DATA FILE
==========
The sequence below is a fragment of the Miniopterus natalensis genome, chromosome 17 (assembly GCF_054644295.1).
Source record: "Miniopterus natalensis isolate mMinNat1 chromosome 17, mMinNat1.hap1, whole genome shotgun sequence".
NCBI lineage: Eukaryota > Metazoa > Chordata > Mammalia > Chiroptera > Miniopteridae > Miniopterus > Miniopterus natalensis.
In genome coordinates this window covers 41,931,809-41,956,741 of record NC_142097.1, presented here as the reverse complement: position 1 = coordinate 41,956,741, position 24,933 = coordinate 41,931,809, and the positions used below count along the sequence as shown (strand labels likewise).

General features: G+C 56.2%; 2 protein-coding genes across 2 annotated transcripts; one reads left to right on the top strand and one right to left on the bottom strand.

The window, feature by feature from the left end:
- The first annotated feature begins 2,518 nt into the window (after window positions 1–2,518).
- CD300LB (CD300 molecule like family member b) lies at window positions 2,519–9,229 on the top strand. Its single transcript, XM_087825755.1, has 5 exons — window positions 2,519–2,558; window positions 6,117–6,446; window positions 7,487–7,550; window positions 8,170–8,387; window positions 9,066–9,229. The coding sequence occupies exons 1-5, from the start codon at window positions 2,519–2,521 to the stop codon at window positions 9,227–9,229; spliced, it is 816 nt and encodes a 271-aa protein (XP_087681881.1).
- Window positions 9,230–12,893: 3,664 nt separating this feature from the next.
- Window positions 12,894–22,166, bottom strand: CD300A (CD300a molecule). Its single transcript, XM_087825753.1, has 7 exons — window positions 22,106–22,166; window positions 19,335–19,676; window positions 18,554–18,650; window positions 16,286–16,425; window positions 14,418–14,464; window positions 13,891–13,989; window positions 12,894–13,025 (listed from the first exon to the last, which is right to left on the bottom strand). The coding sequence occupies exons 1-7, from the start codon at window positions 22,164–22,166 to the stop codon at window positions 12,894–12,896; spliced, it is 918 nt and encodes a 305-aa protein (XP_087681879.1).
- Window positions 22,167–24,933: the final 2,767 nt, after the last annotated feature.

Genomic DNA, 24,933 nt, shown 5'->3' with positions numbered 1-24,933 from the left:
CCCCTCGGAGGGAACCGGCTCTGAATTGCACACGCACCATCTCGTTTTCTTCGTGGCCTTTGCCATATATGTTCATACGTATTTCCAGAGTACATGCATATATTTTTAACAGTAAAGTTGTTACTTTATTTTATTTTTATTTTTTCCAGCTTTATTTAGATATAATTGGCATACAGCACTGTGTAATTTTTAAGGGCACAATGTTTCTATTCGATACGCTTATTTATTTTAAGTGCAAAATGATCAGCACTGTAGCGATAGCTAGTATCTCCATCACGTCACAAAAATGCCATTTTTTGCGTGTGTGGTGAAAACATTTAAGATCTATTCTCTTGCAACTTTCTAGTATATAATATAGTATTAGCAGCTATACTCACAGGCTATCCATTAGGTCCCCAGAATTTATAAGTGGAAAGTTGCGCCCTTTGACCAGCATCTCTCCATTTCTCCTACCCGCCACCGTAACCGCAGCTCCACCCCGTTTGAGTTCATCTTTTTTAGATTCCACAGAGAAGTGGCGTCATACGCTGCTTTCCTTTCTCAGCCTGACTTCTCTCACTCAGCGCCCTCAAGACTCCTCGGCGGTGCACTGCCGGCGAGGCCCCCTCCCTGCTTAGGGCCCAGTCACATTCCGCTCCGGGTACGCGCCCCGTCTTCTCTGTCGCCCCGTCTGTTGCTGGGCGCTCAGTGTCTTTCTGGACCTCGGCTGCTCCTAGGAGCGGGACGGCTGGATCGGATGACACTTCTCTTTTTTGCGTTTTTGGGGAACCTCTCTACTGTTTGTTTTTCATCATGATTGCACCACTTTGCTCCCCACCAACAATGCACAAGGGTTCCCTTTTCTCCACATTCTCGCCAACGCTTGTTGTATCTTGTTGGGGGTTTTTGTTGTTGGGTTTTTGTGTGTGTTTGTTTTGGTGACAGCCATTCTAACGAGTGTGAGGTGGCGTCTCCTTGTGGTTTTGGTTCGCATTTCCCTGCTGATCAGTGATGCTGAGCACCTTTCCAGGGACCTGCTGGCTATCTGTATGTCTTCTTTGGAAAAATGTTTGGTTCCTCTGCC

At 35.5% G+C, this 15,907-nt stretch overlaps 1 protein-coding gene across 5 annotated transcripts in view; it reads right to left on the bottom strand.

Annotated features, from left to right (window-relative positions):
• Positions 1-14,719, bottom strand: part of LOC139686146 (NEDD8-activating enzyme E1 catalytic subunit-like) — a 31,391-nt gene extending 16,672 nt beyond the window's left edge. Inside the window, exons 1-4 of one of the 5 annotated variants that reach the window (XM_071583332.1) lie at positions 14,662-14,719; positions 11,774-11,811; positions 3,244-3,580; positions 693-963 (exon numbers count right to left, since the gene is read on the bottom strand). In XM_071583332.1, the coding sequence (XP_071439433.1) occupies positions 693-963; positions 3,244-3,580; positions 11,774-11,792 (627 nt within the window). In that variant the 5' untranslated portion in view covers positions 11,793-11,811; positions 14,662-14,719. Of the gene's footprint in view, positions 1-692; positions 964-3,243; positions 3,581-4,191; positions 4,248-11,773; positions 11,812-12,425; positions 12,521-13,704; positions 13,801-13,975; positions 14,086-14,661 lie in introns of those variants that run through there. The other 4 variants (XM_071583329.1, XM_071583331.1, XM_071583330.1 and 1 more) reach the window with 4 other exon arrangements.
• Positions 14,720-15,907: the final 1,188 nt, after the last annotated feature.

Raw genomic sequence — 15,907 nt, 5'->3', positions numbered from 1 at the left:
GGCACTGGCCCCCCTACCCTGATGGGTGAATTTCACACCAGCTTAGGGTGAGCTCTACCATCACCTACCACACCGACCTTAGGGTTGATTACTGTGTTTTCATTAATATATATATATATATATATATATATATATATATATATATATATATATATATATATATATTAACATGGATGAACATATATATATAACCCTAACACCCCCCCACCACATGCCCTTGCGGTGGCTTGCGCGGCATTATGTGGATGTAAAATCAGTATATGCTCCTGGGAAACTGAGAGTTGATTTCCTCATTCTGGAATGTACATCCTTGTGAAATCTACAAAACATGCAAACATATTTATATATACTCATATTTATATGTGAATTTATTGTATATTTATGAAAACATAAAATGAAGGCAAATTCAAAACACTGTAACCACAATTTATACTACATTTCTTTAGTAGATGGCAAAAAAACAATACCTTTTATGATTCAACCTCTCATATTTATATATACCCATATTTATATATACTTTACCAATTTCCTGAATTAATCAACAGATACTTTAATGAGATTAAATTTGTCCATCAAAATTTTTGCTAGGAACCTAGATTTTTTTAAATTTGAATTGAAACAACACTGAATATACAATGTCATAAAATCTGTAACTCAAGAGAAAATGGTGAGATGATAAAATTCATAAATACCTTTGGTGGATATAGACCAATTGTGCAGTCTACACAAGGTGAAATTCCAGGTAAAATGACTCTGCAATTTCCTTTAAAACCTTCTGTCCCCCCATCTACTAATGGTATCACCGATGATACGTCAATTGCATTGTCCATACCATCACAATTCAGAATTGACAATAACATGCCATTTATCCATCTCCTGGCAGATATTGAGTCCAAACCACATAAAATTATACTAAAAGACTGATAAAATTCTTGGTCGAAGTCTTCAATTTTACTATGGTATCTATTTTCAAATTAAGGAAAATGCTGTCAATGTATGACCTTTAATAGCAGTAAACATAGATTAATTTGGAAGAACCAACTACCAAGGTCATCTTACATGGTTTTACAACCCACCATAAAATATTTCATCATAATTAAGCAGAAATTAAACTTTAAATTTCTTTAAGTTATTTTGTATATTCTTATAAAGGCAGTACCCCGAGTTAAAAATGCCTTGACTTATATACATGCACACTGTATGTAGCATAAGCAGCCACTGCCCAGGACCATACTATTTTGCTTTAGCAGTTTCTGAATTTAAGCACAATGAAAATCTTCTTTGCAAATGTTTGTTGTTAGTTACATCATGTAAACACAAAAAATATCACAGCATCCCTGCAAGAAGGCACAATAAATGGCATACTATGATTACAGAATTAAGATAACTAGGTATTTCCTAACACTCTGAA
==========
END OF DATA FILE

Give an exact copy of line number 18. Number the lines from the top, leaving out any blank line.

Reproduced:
Raw genomic sequence — 15,907 nt, 5'->3', positions numbered from 1 at the left: